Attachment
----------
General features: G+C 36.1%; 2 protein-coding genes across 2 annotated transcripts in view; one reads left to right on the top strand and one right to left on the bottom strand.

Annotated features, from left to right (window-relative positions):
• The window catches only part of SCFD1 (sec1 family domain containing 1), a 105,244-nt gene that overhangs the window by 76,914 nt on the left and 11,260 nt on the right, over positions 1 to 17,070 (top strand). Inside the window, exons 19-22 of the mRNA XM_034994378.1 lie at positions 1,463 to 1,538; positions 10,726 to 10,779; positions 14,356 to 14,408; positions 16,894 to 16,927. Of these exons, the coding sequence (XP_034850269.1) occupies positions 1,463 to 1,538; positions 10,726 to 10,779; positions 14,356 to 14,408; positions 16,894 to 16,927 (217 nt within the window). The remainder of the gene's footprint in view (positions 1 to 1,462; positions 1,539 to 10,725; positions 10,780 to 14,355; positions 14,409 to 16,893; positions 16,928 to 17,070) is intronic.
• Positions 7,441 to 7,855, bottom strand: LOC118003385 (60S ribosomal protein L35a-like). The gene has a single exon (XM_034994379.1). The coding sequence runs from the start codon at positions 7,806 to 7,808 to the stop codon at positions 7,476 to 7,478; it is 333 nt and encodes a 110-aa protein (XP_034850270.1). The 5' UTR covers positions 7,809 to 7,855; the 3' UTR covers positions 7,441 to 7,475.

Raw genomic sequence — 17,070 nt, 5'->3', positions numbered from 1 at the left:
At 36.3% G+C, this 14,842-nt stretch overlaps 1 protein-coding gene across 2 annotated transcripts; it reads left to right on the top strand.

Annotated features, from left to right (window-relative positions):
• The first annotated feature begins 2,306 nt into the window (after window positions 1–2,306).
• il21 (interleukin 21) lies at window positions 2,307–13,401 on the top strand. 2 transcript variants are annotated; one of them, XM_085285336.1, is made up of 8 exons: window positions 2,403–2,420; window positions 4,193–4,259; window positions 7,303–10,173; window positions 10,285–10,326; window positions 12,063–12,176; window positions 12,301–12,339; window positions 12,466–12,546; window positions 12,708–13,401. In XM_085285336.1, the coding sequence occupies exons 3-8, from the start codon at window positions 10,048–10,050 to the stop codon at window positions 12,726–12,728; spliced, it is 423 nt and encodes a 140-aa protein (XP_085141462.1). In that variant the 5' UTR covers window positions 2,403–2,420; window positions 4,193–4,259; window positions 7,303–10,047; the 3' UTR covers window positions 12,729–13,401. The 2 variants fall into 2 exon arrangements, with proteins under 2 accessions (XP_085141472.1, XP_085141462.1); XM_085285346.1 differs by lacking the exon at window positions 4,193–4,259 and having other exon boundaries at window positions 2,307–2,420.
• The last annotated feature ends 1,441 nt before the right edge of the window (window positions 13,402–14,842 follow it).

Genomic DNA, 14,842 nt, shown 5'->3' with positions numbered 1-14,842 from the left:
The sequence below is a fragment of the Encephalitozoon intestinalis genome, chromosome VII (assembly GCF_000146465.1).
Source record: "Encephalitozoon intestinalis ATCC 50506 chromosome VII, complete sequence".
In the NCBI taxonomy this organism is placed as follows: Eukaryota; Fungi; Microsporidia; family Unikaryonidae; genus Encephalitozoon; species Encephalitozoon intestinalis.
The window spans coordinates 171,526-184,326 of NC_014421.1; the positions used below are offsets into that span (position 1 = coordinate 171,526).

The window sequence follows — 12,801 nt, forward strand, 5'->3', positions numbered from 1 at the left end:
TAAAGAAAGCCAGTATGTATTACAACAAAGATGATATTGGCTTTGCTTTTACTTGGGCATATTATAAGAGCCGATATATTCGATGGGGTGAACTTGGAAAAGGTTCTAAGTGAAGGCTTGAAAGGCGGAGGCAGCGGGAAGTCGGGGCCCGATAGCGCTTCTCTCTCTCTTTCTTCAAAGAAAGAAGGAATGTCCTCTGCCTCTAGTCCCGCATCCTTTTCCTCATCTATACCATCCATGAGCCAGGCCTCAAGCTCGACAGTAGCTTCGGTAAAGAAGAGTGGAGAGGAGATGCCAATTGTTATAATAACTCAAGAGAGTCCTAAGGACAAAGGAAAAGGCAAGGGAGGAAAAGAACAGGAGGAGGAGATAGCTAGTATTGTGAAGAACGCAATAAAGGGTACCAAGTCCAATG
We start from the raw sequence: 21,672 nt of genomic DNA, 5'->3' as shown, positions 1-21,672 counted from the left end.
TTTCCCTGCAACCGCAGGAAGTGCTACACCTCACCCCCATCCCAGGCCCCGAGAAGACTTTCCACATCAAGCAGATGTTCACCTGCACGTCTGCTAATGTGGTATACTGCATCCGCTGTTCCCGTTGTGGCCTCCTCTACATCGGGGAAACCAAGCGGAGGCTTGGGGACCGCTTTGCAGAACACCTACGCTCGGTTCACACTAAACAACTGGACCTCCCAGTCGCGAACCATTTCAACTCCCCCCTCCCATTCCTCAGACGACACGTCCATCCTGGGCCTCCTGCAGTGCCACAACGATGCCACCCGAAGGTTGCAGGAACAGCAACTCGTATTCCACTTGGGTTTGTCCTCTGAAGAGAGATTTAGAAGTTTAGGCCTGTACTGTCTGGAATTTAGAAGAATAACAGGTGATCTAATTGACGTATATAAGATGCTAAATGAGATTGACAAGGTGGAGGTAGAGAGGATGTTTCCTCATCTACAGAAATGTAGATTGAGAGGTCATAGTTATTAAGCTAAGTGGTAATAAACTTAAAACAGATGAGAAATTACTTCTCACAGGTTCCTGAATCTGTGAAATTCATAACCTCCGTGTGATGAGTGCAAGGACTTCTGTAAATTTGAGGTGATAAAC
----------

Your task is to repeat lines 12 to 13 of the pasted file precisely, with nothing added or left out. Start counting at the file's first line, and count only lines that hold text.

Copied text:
The sequence below is a fragment of the Encephalitozoon intestinalis genome, chromosome VII (assembly GCF_000146465.1).
Source record: "Encephalitozoon intestinalis ATCC 50506 chromosome VII, complete sequence".